Monday, February 2, 2009 at 10:00 AM
Three years ago, I met Google Earth and Maps Director John Hanke at a conference in Spain, and had a chance publicly to say how much I love Google Earth. “My children, my grandchildren think it is great to see their backyard, fly through the Grand Canyon, visit other countries,” I said. “But, John, when are you going to finish it? You should call Google Earth 'Google Dirt'. What about the ¾ of the planet that is blue?”
That fateful conversation led to a team of Googlers coming together to make Google Earth complete. We enlisted the U. S. Navy, NOAA, NASA, the National Geographic, BBC and numerous ocean institutions and organizations, coordinated by DOER Marine Operations. I chaired a Council of Advisors including dozens of scientists, who weighed in on how to bring together information about 97% of the biosphere and make it accessible to the world on Google Earth. Today, our efforts have paid off with the launch of Ocean in the new Google Earth 5.0. Everyone, from little kids to serious scientists, desk-bound executives and policymakers to far-flung field explorers – all now have new ways of looking at the world. The whole world.
I have been exploring the ocean as a scientist since the 1950s, and have tried every way I know how to explain what I see and convey to others the profound sense of urgency I feel about the changes that are taking place. I have tried with talks, films, interviews, magazine stories, and books to show that the ocean is fundamental to human prosperity, health, security, and the existence of life itself. And I have tried to alert the world to what I have come to understand. The ocean is in trouble, and therefore, so are we.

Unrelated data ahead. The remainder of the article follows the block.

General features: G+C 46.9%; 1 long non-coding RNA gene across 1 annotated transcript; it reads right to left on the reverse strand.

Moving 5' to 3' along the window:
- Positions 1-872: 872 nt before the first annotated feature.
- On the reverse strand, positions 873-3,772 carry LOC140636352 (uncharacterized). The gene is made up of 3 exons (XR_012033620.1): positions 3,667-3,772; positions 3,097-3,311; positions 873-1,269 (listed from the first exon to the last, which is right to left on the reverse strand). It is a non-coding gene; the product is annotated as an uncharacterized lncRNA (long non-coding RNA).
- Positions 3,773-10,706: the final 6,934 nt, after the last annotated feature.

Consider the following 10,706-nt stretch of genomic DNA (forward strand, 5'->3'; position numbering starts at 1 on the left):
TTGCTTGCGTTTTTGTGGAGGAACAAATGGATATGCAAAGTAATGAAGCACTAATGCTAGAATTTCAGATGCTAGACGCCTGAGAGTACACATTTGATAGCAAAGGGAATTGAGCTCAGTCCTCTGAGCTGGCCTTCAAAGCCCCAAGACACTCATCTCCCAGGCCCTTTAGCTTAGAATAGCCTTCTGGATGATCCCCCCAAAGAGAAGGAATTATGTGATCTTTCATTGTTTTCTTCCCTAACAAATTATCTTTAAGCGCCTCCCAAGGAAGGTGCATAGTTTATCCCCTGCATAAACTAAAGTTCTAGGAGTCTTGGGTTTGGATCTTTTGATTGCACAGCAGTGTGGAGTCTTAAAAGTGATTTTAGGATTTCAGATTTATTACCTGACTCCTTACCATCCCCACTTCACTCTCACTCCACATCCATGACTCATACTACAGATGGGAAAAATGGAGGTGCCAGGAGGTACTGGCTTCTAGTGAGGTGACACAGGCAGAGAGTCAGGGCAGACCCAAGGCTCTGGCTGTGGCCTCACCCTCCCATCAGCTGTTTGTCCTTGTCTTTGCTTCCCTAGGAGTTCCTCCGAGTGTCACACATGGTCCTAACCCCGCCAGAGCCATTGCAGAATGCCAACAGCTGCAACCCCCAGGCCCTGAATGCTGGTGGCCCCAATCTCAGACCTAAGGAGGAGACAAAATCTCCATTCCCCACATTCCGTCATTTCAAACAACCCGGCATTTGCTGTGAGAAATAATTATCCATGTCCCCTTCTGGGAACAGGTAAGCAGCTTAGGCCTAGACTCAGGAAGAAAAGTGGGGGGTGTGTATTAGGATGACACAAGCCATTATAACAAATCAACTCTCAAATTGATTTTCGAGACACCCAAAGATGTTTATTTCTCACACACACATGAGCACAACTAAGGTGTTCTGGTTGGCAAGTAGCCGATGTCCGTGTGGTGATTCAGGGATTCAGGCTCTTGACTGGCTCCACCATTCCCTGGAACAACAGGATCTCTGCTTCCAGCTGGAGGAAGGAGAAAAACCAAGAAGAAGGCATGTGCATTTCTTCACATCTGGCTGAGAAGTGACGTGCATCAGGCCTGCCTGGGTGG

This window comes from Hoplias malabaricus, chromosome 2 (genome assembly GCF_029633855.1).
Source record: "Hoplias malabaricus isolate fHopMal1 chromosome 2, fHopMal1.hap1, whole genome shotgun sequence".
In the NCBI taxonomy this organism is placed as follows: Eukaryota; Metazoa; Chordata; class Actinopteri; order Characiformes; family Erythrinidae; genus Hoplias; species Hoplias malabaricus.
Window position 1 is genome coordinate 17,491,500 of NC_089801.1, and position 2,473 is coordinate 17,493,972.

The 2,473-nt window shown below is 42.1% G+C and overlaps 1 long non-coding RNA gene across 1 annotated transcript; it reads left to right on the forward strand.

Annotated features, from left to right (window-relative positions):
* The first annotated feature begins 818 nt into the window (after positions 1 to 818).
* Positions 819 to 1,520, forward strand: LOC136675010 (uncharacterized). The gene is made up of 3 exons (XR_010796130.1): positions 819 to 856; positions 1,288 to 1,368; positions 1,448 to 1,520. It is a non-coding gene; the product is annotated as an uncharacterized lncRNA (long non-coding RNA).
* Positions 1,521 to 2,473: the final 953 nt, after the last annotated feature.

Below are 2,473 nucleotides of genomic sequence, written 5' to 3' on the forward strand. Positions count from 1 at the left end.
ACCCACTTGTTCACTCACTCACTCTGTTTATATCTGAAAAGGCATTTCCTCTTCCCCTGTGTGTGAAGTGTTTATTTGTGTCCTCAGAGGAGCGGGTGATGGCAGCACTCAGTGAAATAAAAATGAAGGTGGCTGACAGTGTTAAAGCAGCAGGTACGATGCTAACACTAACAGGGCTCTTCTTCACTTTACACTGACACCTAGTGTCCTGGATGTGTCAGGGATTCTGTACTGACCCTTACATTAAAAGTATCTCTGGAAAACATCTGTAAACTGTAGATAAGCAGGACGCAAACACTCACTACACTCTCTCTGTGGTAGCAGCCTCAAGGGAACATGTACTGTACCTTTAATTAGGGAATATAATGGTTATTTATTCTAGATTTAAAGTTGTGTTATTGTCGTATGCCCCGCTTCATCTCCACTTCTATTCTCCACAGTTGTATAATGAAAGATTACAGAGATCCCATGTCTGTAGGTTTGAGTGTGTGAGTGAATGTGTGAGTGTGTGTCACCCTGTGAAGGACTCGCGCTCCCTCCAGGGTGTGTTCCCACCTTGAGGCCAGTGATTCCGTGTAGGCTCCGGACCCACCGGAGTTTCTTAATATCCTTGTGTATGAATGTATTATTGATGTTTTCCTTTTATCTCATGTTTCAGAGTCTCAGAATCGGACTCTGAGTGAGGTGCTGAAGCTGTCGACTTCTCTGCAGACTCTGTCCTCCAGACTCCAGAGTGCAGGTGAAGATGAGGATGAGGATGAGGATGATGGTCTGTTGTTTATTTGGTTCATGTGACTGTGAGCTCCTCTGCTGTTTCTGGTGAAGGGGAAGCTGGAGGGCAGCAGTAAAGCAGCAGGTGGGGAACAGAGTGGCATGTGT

Now, with the new version of Google Earth, people can see within a few hours what it has taken me a lifetime to understand. Anyone can fly to Hawaii vicariously and see the real Hawaiian islands, not just the mountain tops that poke through the ocean’s surface. You can swim with whales, inspect coral reefs, or see the impacts of destructive fishing. Anyone now can slip into the sea and find hundreds of images of creatures and see them on their own terms, underwater. Now, you can dive to the deepest place in the ocean, the Mariana Trench, where only two people have ever actually been – in 1960.
Open the "Ocean" folder in the Layers panel to explore the 20 content layers from over 100 partners. Double click on the “Explore the Ocean” layer and it will fly you to my Ocean Overview video and ten focus areas with National Geographic video clips. Other layers include dynamic sea surface temperature, Census of Marine Life data, Marine Protected Areas, shipwrecks, dive and surf sites, Arkive images, Planet Earth footage from the BBC, and much more. You can even visit a 3D model of the undersea laboratory Aquarius and fly to the Titanic and follow the expedition that discovered it.
The launching of the Ocean in Google Earth has instilled in me a new sense of optimism and hope because it provides, in a stroke, a whole new way of understanding the nature of the world and our place in it. Knowing is the key. With knowing comes caring, and with caring there is hope that we can – and will —find an enduring place for ourselves within the mostly blue planet that sustains us.